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Grain Elevator

grain_elevator2

In most of the rural Midwest a grain elevator like the one in the picture are the tallest thing around.  When the railroads first came to this area their main purpose was to ship agricultural products. Stations were established about every six miles on the new railroads.  The six mile spacing was dictated by the limitations of how far farmers could haul their products in the days of horse farming.  Today in Central Illinois if you drive a road that runs beside a railroad you may notice that there is a town or at least an attempt at a town about every six miles. 

I would guess that most people today have no experience of what a grain elevator is used for.  At the most basic they are used to store the grain that farmers bring in until it is sold and shipped.  My experience with elevators is that of having helped my father harvest his crops. Most of the time I would wait in the field while a truck was filled with grain.  I remember reading a lot of books while I was waiting.  Once the truck was full I would drive it to the elevator.  Generally we used an elevator that was three miles from the field. When I came to the elevator my first stop was on a large concrete pad which was part of the scale that would weigh the truck when it was full. The truck would again be weighed after dumping the grain and that would determine how much grain was in that load.  While on the scale a probe would be lowered to take a sample of the grain.  The sample was used to tell how wet the grain is.  Grain needs to be at a certain moisture level before it can be stored.  Most of the time the grain from the field is too moist so it must be dried. By taking the moisture level when the grain comes in the elevator knows how much to charge the farmer for drying.

The weighing and the probing is done by a person in a building next to the scale.  My main memory of this experience is craning my neck to look back to the wave of the hand from the person inside the house that meant that I could move forward and dump my grain.  The grain was dumped in what looked like a long garage inside the actual elevator. There were metal grates on the floor where the grain that came out of the shoot at the back of the bed of the truck would go.  Sometimes there was more than one grate so you had to pay attention to the guys in the elevator to make sure you stopped at the right one.  Once you were in place all you had to do was to raise the bed of the truck and let the grain pore out.

Inside the elevator was very loud and dusty.  Part of the noise was due to the activity for which the elevator gets its name.  After the grain was dumped it would be elevated to shoots at the top of the elevator and moved to a bin.  If the grain was too moist it would be moved to a bin where the grain would have warm air blown through it to dry the grain out.  The dust in the elevator was came from the dust in the grain.  Corn seemed like it was the worst one for having a lot of dust.  The dust didn’t seem to bother most of the guys that worked inside the elevator.  I seldom remember seeing any of them wearing dust masks.  I even remember seeing one guy smoking a pipe while he unloaded the grain.  This was before it became common knowledge that grain dust could be pretty explosive stuff and smoking was banned inside elevators.  I guess we are lucky that we didn’t get blown up.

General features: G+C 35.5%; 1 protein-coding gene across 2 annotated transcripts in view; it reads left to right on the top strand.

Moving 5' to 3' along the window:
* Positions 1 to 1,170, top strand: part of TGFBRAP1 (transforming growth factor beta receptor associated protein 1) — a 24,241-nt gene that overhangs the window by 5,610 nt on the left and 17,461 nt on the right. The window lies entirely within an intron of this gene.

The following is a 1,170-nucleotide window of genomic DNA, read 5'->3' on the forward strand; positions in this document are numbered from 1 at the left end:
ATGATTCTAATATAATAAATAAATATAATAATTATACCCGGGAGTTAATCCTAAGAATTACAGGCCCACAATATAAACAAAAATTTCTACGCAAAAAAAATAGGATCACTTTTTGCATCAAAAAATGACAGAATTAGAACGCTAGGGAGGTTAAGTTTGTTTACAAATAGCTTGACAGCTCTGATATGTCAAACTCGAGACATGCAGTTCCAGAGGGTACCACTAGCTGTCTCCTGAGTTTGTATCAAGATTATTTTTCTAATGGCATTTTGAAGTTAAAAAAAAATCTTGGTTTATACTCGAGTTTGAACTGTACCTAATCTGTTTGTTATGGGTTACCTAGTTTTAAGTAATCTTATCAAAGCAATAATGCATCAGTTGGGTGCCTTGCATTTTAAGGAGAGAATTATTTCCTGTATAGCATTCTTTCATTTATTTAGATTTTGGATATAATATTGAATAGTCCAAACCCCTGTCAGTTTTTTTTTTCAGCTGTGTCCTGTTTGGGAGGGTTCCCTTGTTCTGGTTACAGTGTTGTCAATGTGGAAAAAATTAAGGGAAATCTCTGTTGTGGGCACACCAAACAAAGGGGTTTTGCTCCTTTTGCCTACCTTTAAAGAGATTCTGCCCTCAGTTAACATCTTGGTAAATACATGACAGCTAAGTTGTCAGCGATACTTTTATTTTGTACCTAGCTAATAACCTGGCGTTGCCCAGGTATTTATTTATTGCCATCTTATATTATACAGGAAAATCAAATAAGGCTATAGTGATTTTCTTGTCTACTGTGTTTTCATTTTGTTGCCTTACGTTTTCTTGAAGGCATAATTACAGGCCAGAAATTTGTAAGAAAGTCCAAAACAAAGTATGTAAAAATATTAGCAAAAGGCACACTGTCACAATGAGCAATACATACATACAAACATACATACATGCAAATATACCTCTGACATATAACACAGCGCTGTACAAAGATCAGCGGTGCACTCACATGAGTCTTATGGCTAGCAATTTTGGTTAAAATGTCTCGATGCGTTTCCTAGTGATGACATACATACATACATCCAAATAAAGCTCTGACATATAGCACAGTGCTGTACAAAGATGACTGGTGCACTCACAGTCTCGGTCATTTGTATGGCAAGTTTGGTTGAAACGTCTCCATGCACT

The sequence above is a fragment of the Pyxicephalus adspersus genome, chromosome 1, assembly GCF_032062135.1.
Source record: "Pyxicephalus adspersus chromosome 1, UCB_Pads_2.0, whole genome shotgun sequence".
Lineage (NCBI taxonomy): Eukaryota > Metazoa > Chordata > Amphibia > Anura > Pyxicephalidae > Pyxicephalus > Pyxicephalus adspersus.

So there isn’t a lot more to it. I don’t remember any drama or even minor stories from the days when I was taking grain to the elevator.  It could be very pleasant driving back and forth on a lovely fall day.  Sometimes it was a strain when we started around dawn and didn’t stop till well after dark.  Still I thought that maybe a few people might be interested in knowing what goes on in these rural icons.

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Categories: farm, image, Images
  1. December 6, 2009 at 7:06 pm

    Along similar lines, William Brown has written the first sustained history of the grain elevator, 1843 to 1943. You might find it very interesting.

  2. January 20, 2013 at 4:57 pm

    As kids, me and a few of my friends used to ditch church and go across the street to climb the ladder on the grain elevator and dare each other to jump from one elevator roof to the other. It’s a wonder one of us wasn’t killed. If I remember correctly, the next right turn past the grain elevators was Harrison, which dead ended at the Villa Grove Golf Course. My parents were members there and we used to go there every Saturday evening for dinner.

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